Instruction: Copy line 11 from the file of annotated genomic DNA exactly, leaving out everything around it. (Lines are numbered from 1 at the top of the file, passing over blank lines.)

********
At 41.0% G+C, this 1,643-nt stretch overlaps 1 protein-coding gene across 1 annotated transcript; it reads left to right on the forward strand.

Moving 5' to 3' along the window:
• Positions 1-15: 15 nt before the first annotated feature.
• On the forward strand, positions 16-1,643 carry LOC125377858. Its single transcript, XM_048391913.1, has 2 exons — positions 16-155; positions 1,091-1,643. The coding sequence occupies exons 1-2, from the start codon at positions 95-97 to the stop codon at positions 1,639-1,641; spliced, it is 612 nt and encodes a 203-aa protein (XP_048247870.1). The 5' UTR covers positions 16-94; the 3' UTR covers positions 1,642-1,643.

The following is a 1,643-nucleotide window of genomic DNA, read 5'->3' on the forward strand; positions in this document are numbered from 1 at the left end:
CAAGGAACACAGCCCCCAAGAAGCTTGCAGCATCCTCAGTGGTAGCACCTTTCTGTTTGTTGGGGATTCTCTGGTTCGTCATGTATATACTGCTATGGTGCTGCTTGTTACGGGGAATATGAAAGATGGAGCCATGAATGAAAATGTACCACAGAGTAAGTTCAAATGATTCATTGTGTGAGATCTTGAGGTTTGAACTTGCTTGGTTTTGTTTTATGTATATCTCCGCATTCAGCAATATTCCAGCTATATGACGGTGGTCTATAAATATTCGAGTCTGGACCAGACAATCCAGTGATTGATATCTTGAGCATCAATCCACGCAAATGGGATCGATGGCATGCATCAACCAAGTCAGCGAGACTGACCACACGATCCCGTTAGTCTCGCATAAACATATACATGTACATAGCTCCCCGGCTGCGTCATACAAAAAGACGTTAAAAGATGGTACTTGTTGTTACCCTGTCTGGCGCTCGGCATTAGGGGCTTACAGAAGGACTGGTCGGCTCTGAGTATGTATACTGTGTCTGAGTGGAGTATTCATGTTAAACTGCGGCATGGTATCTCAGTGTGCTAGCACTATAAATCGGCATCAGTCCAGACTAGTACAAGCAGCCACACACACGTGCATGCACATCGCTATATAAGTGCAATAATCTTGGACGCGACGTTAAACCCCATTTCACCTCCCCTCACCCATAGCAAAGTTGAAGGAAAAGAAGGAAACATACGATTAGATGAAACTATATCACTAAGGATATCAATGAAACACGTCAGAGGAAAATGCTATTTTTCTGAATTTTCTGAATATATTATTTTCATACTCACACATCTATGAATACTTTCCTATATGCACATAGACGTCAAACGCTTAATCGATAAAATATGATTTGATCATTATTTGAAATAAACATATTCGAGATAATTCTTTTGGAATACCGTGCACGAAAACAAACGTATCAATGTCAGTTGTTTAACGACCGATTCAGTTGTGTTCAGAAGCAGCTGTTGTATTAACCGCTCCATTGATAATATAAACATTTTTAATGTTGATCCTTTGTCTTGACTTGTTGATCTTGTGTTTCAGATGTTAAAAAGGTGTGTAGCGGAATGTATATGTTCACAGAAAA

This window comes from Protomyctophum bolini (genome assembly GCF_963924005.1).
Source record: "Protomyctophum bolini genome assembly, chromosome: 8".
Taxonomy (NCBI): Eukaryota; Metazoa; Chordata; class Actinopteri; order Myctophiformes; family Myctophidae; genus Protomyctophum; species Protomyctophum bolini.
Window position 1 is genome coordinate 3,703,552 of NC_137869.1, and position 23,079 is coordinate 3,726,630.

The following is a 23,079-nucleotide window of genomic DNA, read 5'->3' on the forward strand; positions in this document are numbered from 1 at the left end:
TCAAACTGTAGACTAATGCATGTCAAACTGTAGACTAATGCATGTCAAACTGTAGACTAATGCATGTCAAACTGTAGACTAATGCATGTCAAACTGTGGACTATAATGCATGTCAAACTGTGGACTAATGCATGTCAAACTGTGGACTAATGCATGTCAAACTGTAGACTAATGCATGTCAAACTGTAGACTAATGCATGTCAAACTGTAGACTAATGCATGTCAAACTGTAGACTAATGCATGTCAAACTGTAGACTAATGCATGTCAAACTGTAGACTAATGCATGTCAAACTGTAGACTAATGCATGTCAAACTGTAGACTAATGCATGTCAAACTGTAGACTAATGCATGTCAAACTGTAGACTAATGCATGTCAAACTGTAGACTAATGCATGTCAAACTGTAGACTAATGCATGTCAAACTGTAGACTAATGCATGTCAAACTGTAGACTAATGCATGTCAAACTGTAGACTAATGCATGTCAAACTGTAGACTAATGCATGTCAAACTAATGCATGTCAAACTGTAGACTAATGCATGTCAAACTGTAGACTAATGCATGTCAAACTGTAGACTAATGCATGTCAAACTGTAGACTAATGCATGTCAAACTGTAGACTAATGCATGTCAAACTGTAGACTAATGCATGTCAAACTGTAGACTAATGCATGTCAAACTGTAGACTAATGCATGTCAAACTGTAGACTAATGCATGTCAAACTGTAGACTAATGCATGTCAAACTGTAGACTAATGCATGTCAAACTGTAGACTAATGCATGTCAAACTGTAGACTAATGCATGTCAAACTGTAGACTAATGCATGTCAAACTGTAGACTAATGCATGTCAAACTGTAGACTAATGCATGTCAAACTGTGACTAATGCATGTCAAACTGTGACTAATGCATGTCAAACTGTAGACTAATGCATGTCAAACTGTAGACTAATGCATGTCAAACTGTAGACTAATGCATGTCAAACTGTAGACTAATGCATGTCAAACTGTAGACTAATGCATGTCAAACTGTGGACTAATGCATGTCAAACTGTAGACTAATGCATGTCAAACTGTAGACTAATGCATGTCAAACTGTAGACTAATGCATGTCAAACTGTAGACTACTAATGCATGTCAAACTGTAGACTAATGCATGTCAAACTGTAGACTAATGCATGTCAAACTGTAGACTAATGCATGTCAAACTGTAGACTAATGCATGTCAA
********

The following is a 23,079-nucleotide window of genomic DNA, read 5'->3' on the forward strand; positions in this document are numbered from 1 at the left end: